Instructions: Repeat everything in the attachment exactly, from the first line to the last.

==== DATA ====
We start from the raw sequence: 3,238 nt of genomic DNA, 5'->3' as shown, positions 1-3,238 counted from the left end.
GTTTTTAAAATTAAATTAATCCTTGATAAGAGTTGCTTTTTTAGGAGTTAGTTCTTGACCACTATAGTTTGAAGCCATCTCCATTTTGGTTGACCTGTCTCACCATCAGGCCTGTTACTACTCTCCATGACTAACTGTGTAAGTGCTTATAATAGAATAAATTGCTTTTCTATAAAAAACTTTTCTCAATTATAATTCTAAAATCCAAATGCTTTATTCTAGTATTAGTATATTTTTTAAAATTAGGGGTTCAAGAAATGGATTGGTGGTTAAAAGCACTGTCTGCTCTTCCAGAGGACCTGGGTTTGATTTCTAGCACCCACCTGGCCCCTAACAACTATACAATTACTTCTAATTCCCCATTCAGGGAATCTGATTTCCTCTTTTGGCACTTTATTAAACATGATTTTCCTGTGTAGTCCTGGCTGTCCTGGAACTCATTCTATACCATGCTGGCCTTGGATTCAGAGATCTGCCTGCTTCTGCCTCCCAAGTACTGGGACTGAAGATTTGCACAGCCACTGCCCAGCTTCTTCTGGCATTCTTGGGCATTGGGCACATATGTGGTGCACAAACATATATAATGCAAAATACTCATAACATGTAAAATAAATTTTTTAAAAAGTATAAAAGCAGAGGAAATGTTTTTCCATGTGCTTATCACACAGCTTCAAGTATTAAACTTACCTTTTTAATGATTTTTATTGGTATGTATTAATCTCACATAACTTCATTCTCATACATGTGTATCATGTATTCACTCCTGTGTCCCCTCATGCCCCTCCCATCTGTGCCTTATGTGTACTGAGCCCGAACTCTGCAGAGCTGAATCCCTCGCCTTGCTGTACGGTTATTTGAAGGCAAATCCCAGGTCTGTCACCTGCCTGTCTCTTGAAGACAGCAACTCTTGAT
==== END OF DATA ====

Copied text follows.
We start from the raw sequence: 3,238 nt of genomic DNA, 5'->3' as shown, positions 1-3,238 counted from the left end.
GTTTTTAAAATTAAATTAATCCTTGATAAGAGTTGCTTTTTTAGGAGTTAGTTCTTGACCACTATAGTTTGAAGCCATCTCCATTTTGGTTGACCTGTCTCACCATCAGGCCTGTTACTACTCTCCATGACTAACTGTGTAAGTGCTTATAATAGAATAAATTGCTTTTCTATAAAAAACTTTTCTCAATTATAATTCTAAAATCCAAATGCTTTATTCTAGTATTAGTATATTTTTTAAAATTAGGGGTTCAAGAAATGGATTGGTGGTTAAAAGCACTGTCTGCTCTTCCAGAGGACCTGGGTTTGATTTCTAGCACCCACCTGGCCCCTAACAACTATACAATTACTTCTAATTCCCCATTCAGGGAATCTGATTTCCTCTTTTGGCACTTTATTAAACATGATTTTCCTGTGTAGTCCTGGCTGTCCTGGAACTCATTCTATACCATGCTGGCCTTGGATTCAGAGATCTGCCTGCTTCTGCCTCCCAAGTACTGGGACTGAAGATTTGCACAGCCACTGCCCAGCTTCTTCTGGCATTCTTGGGCATTGGGCACATATGTGGTGCACAAACATATATAATGCAAAATACTCATAACATGTAAAATAAATTTTTTAAAAAGTATAAAAGCAGAGGAAATGTTTTTCCATGTGCTTATCACACAGCTTCAAGTATTAAACTTACCTTTTTAATGATTTTTATTGGTATGTATTAATCTCACATAACTTCATTCTCATACATGTGTATCATGTATTCACTCCTGTGTCCCCTCATGCCCCTCCCATCTGTGCCTTATGTGTACTGAGCCCGAACTCTGCAGAGCTGAATCCCTCGCCTTGCTGTACGGTTATTTGAAGGCAAATCCCAGGTCTGTCACCTGCCTGTCTCTTGAAGACAGCAACTCTTGAT